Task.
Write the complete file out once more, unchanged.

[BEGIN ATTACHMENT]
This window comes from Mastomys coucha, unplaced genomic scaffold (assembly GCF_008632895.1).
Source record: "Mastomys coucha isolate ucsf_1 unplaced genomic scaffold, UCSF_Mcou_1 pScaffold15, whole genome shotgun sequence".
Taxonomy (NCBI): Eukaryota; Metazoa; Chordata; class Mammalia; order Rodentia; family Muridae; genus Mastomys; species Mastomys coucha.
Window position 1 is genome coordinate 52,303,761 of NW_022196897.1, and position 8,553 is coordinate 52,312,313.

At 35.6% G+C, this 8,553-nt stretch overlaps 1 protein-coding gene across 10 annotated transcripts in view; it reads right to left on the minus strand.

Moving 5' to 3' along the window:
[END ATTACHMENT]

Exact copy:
This window comes from Mastomys coucha, unplaced genomic scaffold (assembly GCF_008632895.1).
Source record: "Mastomys coucha isolate ucsf_1 unplaced genomic scaffold, UCSF_Mcou_1 pScaffold15, whole genome shotgun sequence".
Taxonomy (NCBI): Eukaryota; Metazoa; Chordata; class Mammalia; order Rodentia; family Muridae; genus Mastomys; species Mastomys coucha.
Window position 1 is genome coordinate 52,303,761 of NW_022196897.1, and position 8,553 is coordinate 52,312,313.

At 35.6% G+C, this 8,553-nt stretch overlaps 1 protein-coding gene across 10 annotated transcripts in view; it reads right to left on the minus strand.

Moving 5' to 3' along the window: